LANVIA: A BIOMIMETIC COMMUNITY RESILIENCE GARDEN

In my Biomimicry course at SCAD, we had the pleasure of working with a local biologist: Cathy Sakas (who worked for NOAA and has co-founded a number of ocean preservation organizations). Together, we utilized the ‘Biology to Design’ process crafted by Biomimicry 3.8. We went on multiple field expiditions, including to Wassaw barrier island off coastal Georgia and the Altamaha River (inland Georgia) in search of natural inspiration for an environmental design problem. This project enabled me to become certified in the Basics of Biomimicry for Biology to Design from Biomimicry 3.8.

Giant Salvinia, Photo credit: Plant Sam

With Cathy’s guidance, my team became focused on the idea of sea level rise, increased storms, and the grave effects on Savannah, GA’s community. Particularly, we were concerned about food sources during hurricanes for low income residents that cannot evacuate. Savannah also has many food deserts, and given its flat geography will be inundated by sea level rise. Additionally, we were inspired by the resilience and strategies of what has become an invasive plant in the Southern US: Giant Salvinia. Using the positive aspects of the plant’s strategies: flotation and rapid reproduction started designing for the year 2075 when water will be flooding many parts of the city. Lanvia is a floating garden that would provide food year round and resilient resource during natural disasters.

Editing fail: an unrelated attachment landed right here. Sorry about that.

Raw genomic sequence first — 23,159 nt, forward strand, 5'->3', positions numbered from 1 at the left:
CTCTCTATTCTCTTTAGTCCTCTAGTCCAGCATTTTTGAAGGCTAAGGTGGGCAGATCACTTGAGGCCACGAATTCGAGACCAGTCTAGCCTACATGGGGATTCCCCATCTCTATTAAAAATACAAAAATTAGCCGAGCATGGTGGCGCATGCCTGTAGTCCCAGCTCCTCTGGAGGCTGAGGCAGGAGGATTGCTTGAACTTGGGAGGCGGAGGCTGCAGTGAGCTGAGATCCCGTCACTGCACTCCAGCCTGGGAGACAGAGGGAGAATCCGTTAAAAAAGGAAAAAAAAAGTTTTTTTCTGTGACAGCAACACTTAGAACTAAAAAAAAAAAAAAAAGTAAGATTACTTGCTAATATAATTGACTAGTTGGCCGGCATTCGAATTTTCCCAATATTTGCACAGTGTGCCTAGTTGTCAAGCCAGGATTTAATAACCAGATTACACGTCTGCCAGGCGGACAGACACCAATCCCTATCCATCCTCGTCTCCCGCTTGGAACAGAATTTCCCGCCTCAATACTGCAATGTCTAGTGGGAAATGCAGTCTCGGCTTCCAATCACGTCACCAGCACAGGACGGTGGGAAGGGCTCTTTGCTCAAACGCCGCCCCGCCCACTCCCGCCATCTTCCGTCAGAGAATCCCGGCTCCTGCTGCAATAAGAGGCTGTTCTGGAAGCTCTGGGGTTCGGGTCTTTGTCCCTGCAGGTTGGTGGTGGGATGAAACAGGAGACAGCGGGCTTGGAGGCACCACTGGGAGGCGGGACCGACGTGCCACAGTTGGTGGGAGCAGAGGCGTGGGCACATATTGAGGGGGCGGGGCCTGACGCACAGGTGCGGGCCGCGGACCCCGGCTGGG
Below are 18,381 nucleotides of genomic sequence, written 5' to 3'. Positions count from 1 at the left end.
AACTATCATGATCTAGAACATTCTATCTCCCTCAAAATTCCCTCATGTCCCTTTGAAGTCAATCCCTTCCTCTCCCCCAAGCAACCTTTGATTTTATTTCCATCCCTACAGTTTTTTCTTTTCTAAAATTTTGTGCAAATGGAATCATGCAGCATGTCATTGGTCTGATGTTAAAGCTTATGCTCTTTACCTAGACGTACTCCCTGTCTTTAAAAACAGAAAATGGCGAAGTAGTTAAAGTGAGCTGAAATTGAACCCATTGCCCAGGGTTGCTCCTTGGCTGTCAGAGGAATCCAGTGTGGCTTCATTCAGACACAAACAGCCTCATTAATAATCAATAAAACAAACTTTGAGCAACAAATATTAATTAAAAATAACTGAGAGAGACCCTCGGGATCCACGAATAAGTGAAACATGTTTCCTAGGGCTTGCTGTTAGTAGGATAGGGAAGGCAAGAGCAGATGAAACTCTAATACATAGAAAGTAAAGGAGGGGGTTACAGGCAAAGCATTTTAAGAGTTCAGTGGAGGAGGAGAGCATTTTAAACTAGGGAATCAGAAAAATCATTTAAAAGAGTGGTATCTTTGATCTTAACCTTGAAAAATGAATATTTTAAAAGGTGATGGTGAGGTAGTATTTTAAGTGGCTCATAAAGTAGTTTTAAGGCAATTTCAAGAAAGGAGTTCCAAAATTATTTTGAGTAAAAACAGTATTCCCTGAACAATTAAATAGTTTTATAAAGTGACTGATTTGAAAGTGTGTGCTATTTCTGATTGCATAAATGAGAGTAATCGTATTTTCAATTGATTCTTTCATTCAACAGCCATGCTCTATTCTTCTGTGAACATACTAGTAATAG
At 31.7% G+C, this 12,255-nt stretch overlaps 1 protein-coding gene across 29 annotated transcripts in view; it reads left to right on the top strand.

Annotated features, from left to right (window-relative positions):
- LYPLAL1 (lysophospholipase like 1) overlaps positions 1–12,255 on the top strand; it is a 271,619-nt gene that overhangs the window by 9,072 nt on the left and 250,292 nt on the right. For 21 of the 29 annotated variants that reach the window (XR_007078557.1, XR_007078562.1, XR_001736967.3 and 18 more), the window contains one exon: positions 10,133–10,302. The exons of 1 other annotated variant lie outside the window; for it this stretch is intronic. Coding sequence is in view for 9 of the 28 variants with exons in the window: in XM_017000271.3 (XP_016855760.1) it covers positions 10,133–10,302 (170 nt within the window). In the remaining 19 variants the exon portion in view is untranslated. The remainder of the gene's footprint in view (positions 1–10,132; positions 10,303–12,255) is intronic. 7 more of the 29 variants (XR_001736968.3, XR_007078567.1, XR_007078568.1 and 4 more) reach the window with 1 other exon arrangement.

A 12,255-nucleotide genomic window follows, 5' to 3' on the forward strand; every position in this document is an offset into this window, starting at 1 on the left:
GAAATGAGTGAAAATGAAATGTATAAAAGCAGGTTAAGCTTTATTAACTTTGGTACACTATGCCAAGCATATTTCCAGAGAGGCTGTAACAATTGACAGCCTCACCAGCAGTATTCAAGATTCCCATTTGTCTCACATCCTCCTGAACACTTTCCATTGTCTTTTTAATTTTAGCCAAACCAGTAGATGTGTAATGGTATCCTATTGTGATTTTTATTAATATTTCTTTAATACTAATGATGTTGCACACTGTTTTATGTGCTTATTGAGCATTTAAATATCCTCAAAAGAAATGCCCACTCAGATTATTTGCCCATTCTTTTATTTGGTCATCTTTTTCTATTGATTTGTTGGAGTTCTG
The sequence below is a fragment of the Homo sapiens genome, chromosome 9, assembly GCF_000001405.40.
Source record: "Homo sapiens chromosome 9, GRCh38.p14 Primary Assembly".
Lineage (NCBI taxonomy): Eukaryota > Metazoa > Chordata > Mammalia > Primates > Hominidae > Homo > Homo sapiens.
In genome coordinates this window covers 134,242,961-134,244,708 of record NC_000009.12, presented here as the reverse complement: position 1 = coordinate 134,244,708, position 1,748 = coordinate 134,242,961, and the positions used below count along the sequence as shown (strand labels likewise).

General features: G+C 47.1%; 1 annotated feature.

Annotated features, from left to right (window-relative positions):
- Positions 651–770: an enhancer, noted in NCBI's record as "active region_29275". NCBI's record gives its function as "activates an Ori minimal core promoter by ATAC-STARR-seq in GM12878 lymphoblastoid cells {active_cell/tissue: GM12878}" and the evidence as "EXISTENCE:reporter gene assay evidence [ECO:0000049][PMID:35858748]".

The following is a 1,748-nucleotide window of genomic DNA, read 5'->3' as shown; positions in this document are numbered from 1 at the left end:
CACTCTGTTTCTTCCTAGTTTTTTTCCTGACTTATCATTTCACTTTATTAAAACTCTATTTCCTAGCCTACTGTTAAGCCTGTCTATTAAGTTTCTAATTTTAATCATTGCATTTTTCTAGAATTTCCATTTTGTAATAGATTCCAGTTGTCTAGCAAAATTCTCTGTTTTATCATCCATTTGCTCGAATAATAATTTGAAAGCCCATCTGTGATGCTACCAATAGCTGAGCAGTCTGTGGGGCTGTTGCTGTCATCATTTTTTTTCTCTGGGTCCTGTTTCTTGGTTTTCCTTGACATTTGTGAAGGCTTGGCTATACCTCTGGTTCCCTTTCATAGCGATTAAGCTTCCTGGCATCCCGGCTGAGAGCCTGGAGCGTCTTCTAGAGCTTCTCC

The floating garden is designed to be an element of social infrastructure, providing a flexible community space, food year round to residents in the neighborhood where it is located, and 72 hours worth of produce after a disaster. The community interaction fostered here would build social relationships and resilience for Savannah Residents. Floating gardens are idea for Savannah given the land lost from sea level rise and historic roofs not being able to carry the weight of a community garden.

The garden’s barges are made from recycled litter plastic and locally sourced pine wood. They are designed for easy assembly, repair, and disassembly. The barges also have barrels underneath that mimic Salvinia’s flotation technique of capturing air in many pockets (leaf hairs) to keep the barge afloat. Other barrels act as rain water collection cisterns and the canopy has solar panels to keep the garden as closed loop as possible with resource usage. The hoop houses have ventilation for hot summers

The design is meant to be easily scale to population size. As more areas of Savannah (and other cities) flood with sea level rise, there will be more space and need for Lanvia Gardens.

To see our full process book, click below.